The Polyphonic Caravan, selected on the Register of Good Safeguarding Practices, is a longstanding project aimed at researching, safeguarding and promoting the Epirus polyphonic song. Performed for centuries, the Epirus polyphonic song is performed by a group of singers with two to four distinctive roles. It touches on almost every aspect of life, such as childhood, marriage, death, historical events and pastoral life. In the aftermath of WWII and the Greek Civil War, the element gradually became sporadic after the inhabitants of Epirus started migrating to large urban centres in Greece and abroad. Eventually, very few experienced performers remained in the villages.
In the mid-1990s, a group of young people, internal migrants from Epirus, formed the first polyphonic group, ‘Chaonia’, in Athens. Realizing the threats the element was facing and the need to cultivate fertile ground for it in the new urban environment, they decided to undertake initiatives to safeguard and promote the element. After Chaonia’s first concert in 1997, they founded the non-governmental organization ‘Apiros (Polyphonic Caravan)’.
Byzantine chant (2019)
As a living art that has existed for more than 2000 years, the Byzantine chant is a significant cultural tradition and comprehensive music system forming part of the common musical traditions that developed in the Byzantine Empire. Highlighting and musically enhancing the liturgical texts of the Greek Orthodox Church, it is inextricably linked with spiritual life and religious worship. This vocal art is mainly focused on rendering the ecclesiastical text; arguably, the chant exists because of the word (‘logos’), since every aspect of the tradition serves to spread the sacred message.
Passed on aurally across the generations, its main characteristics have remained over the centuries: it is exclusively vocal music; it is essentially monophonic; the chants are codified into an eight-mode or eight-tone system; and the chant employs different styles of rhythm to accentuate the desired syllables of specific words. Though Psaltic Art has always been linked to the male voice, women chanters are common in nunneries and participate in parishes to some extent. We should note that Byzantine chant was also a source of inspiration for great Greek composers such as Manos Hadjidakis and Mikis Theodorakis.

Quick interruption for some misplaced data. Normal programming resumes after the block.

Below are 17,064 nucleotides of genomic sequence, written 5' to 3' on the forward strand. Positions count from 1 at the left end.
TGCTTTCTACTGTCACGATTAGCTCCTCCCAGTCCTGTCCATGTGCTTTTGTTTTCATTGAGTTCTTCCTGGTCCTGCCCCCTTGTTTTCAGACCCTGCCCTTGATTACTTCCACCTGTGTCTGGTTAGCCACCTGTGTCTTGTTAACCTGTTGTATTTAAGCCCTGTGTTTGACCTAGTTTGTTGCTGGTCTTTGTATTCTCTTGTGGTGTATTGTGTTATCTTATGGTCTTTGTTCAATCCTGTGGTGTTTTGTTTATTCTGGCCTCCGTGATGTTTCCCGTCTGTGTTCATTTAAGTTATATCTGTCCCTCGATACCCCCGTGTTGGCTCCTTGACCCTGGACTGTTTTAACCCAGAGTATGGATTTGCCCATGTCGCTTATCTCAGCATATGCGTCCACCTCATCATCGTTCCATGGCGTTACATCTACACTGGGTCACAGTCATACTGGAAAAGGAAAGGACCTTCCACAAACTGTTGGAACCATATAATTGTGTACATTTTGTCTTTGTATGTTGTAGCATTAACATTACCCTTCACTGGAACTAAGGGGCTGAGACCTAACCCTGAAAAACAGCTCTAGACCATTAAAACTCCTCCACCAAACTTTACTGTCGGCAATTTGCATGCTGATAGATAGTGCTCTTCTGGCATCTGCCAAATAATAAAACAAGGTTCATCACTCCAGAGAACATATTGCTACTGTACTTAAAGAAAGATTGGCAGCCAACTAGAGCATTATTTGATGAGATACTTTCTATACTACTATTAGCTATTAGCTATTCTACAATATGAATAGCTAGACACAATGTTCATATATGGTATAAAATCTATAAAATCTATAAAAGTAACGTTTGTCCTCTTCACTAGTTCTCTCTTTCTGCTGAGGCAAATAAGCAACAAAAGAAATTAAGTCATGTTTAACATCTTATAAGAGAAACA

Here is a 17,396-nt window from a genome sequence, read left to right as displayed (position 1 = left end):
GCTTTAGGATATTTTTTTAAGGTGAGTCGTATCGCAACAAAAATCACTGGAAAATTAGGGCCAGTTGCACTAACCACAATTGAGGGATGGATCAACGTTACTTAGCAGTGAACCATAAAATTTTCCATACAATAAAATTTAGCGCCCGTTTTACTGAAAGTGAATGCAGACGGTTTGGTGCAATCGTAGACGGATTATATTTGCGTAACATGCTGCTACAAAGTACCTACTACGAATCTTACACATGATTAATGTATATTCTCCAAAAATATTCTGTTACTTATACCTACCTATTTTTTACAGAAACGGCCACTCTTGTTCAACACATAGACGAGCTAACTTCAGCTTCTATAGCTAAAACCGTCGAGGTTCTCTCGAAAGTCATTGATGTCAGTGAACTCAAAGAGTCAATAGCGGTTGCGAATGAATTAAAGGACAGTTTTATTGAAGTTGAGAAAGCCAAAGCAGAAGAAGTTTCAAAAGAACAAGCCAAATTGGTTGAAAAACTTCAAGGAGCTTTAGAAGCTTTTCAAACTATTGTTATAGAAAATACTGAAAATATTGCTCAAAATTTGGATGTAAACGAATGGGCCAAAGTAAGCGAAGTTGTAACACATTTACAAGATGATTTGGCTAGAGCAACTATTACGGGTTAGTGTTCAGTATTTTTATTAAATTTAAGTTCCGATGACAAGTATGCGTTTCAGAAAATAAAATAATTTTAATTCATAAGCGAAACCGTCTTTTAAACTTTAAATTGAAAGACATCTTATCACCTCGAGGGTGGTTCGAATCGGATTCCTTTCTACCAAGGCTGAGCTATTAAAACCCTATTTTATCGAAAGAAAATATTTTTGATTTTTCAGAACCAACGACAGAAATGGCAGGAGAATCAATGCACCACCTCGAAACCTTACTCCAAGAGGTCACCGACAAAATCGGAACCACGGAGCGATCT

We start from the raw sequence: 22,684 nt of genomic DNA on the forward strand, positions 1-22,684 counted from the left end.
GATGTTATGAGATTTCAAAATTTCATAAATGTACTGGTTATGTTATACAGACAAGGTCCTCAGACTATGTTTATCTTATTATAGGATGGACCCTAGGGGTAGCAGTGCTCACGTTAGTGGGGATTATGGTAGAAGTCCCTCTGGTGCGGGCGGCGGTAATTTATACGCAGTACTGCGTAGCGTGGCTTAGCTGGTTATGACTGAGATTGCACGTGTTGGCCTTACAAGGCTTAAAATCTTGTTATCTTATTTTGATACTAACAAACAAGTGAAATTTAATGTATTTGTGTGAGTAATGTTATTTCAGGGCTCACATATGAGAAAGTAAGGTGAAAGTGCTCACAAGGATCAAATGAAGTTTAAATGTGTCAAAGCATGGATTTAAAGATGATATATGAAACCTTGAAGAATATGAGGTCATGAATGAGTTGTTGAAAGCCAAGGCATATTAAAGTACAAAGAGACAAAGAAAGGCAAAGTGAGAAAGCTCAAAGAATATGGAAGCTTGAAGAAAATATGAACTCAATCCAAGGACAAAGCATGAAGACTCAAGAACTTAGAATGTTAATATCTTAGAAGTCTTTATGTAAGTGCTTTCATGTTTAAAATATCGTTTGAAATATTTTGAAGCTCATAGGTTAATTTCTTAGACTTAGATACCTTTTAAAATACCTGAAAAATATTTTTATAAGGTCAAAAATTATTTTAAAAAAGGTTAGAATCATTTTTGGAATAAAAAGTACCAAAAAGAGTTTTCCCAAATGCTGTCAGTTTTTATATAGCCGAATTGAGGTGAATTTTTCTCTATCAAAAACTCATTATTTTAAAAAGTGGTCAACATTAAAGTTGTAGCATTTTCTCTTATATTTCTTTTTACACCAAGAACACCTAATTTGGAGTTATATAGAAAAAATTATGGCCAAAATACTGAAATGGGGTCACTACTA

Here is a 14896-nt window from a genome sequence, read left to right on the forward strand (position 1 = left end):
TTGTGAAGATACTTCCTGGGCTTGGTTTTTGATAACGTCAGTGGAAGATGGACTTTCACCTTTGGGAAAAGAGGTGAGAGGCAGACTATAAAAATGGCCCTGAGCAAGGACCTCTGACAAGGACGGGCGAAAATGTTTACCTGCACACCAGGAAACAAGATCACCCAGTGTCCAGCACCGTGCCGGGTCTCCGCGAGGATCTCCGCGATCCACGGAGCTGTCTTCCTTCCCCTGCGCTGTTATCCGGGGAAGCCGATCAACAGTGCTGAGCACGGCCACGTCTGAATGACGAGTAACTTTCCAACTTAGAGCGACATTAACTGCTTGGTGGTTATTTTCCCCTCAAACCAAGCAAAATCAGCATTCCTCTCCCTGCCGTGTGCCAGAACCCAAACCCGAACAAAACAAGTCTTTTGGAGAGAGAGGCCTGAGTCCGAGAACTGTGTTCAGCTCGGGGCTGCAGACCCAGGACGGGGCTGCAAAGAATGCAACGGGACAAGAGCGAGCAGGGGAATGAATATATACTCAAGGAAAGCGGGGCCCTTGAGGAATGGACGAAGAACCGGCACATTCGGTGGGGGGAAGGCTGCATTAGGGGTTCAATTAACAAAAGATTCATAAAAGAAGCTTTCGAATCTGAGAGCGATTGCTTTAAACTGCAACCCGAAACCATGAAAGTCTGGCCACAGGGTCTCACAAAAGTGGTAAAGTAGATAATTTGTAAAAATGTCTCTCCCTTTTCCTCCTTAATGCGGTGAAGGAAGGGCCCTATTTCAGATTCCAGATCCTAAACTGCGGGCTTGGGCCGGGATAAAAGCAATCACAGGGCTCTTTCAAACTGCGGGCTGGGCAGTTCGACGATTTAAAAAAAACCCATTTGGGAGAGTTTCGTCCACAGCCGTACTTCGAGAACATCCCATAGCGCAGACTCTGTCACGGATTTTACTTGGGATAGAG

Rebetiko is a musical and cultural expression directly linked to song and dance that initially spread among the urban lower and working-class populations in the early twentieth century. Rebetiko songs are now a standardized repertoire in almost every social occasion involving music and dance. The element is performed in public and performers encourage audience participation.
Rebetiko songs contain invaluable references to the customs, practices and traditions of a particular way of life, but above all the practice is a living musical tradition with a strong symbolic, ideological and artistic character. Initially, transmission occurred exclusively orally, through the live performance of songs and the instruction of younger performers with older instrumentalists and singers. In the past decade, Rebetiko has increasingly been taught in music schools, conservatories and universities, contributing to its wider dissemination, and the musicians and people who enjoy Rebetiko continue to play a key role in keeping the practice alive. To delve deeper into the world of rebetiko read, our Greek News Agenda special on the subject, Rebetiko music: From the margins to the mainstream.
Momoeria, New Year's celebration in eight villages of Kozani area, West Macedonia (2016)
From December 25 to January 5 in Kozani (north-western Greece), dancers, actors and musicians can perform in village streets and visit people’s homes to celebrate the coming of the new year. The Momoeria dancers, a group of 30 male performers, are a particular focus. They represent the priests of Momos (god of laughter and satire) or commanders of Alexander the Great wearing helmets, pleated skirts, traditional shoes and brandishing sticks, dancing under their leader’s command to convince the powers of nature not to endanger the livelihood of villagers.
Actors surround the dancers performing a well-known satirical play featuring characters like an old man and the devil (this can vary among villages), who the audience is invited to tease, creating a fun atmosphere—instruments like the bagpipe play in the background. The practice is mainly to wish the community prosperity in the year ahead, including healthy offspring and good harvests, but now also encourages the sustainable management of natural resources. Festivities culminate in the town square, with everyone singing and dancing around a fire until morning.